So in the last two posts (Part 4 and Part 5) of this series, I talked about Leveraging Your Knowledge. In Part 4 we looked at leveraging your skills and Part 5, your resources. But in this post, we’re going to get into the third element, Experience, and explore some of the ways you can leverage it to your advantage.
So, what does I mean to leverage your experience? While I tend to consider experience as part of your overall knowledge, a question that is often asked is: “What’s the difference between knowledge and experience?” So let’s try to answer that first.
Here’s a very simple explanation. One way is to think of knowledge in general is as a bunch of dots and experience as connecting, or attempting to connect those dots. Now a lot has been written on this, but I’m going to give you my basic take on it.
Let’s say, for instance, that you know how to use a table saw, a router, a sander, a blender and a knife. That’s knowledge in the form of individual skills. Building a chair, a guitar or crafting a delicious smoothie might be considered an experience, thus connecting the skills dots. Doing those things over time would help you develop those experiences as broader skills, in some cases, that are ultimately used to connect to bigger experiences, and so on.
Here’s another one. You live in the USA, but you’ve studied French history, you know something about French culture and where all the coffee houses in the country are located. You’ve also learned some French. Finally, you take a trip to France and you put all that basic knowledge, and some existing skills to work and that becomes the experience. Later, if you become interested in say, Finland or Columbia, you’ll have a model to work from.
Because I’ve presented my view of Knowledge with the elements of Skills, Resources and Experiences, I see all of these as integrated with each other, so it might seem at times that there is some overlap. That’s OK as long as you understand the differences.
So, back to leveraging the experiences, I already gave you a hint. Your individual experiences may become dots themselves that, when connected together with other experiences, become larger and more significant skills internally. Those may allow you to build better, more innovative products more efficiently. Or, provide a broader range of services. Or expand your career capabilities.
And again, I want to emphasize the value of these simple ideas. They are all building blocks. The more you understand about each block, the easier it is to put them together to form that solid foundation your business or professional career is built on. If you’re maybe thinking that this stuff is obvious, and everyone knows this, all I can say to you is that most people don’t know this.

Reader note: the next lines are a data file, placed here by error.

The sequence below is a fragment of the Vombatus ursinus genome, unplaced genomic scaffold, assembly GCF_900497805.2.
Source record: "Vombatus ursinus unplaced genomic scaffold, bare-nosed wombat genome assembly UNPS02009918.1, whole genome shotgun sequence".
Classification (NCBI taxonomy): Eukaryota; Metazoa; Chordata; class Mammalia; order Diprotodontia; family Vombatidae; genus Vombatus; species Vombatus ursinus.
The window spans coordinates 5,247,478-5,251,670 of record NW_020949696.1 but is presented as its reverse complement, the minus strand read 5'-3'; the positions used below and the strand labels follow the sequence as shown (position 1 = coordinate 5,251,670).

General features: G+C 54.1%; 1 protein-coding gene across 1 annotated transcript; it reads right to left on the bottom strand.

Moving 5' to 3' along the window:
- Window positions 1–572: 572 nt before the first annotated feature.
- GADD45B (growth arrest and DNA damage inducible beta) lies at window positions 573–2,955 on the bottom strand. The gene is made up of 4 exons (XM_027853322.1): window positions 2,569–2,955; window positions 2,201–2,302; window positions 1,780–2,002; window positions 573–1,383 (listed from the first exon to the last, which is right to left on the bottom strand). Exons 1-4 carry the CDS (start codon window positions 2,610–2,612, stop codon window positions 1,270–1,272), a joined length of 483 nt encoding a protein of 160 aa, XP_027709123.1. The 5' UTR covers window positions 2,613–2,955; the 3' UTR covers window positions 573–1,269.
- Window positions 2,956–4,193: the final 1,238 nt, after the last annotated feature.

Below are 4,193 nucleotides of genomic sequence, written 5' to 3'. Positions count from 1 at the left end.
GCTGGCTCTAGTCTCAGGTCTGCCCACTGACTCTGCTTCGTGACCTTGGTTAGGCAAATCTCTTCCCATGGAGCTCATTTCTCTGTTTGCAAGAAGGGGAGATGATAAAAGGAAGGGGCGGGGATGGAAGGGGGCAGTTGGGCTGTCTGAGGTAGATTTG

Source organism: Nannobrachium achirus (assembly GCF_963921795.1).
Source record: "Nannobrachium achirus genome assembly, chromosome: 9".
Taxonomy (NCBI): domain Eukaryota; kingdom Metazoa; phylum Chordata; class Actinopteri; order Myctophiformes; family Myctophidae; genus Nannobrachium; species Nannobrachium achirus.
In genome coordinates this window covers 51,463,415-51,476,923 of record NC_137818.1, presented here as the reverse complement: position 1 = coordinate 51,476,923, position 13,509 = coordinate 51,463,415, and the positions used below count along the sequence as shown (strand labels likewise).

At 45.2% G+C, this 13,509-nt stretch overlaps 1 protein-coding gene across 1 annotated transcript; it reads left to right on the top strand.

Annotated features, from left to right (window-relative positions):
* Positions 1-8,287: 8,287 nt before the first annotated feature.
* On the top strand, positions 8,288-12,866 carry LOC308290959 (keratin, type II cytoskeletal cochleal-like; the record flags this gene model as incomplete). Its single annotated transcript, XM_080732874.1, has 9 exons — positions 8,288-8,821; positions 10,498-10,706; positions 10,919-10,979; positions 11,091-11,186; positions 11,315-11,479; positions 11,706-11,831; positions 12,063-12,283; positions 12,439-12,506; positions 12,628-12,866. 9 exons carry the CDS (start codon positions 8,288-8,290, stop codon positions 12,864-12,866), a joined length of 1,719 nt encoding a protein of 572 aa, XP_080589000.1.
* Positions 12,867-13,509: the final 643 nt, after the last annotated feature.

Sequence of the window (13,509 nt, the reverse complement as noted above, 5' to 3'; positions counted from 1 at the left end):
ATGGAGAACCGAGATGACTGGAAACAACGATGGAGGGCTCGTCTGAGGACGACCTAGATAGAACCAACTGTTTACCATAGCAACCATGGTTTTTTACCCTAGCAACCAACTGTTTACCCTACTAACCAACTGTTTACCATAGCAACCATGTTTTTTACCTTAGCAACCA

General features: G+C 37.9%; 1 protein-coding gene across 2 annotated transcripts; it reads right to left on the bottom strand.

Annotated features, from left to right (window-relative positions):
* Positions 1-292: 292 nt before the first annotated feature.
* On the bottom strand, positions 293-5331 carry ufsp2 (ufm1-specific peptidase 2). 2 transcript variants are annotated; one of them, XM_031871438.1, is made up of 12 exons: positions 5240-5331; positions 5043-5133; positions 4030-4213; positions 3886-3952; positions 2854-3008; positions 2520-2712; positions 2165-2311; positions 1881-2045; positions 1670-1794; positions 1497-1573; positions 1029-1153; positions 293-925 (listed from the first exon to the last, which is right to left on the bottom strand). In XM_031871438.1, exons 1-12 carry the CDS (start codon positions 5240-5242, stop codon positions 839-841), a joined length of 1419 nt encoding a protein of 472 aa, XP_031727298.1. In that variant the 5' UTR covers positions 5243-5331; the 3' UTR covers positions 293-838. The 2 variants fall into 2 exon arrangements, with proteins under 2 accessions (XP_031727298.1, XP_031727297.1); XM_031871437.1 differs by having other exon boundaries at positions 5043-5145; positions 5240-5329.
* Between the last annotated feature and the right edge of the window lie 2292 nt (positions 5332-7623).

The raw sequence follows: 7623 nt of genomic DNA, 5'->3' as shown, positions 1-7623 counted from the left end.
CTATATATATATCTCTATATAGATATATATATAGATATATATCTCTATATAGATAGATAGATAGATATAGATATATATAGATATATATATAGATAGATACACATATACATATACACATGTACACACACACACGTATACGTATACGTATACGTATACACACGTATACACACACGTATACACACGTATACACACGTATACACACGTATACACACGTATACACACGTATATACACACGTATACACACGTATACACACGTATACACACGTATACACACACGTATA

We never really learned it this way. We’ve been fed much more complicated theories and accepted behaviors with broad assumptions for a long time. So we’re not used to “deconstructing” things this way. But in many respects, that’s exactly what we doing.
And, it’s what I call Resimplification!
And you’ll hear that term used more by me down the road. (Hint: I pretty much own it. It’s a book title.)
Ideally, your experience prepares you to interact with other persons or entities in a way that facilitates better outcomes.
But now, what about leveraging your experience externally? And what does that mean? Well, again, I see it as having to do primarily with dealing in the outside world, external to the inner workings of your business or professional attributes.
Ideally, your experience prepares you to interact with other persons or entities in a way that facilitates better outcomes. But there’s a key factor you should keep in mind and that is that you have to be able to classify your experience. In other words, how does your previous experience match up with a particular external interaction that you’re having?
Here’s an unlikely example but one I think will illustrate the point. Let’s say you’ve learned to make 100 different kinds of martinis. You’ve become very good at it over time and while you were at it, you learned something about bartending. But, you only know how to make martinis. One evening you’re attending a gala event at the luxurious home of a friend. Of course they have a bartender, but he gets sick before the event has barely started. Your friend is aware of your so called “bartending” skills and asks you to step in. What do you do?
Well, there’s a lot of possibilities in this situation because it’s a bit more casual. You could probably wing it. But in a more demanding professional setting, the answer requires some careful thought. Sometimes we want something bad enough that we’re willing to use mismatched experience to get the deal or the gig. Most of us have done that at one point or another but it’s risky business. Sometimes it works, sometimes it does not.
The bigger point is, the more you understand the relationship between your experience and the interaction you are engaging in, the more likely you are to see a good result.
Now in the next post, I’m going to stay on the Next Level quest and we’re going to move into something called Market Messaging. You can’t get to the next level in a vacuum. And I’ll have a lot to say on that.
And remember, if you have questions, thoughts, or just need some help with any of this, just contact me and I will respond appropriately as soon as possible.
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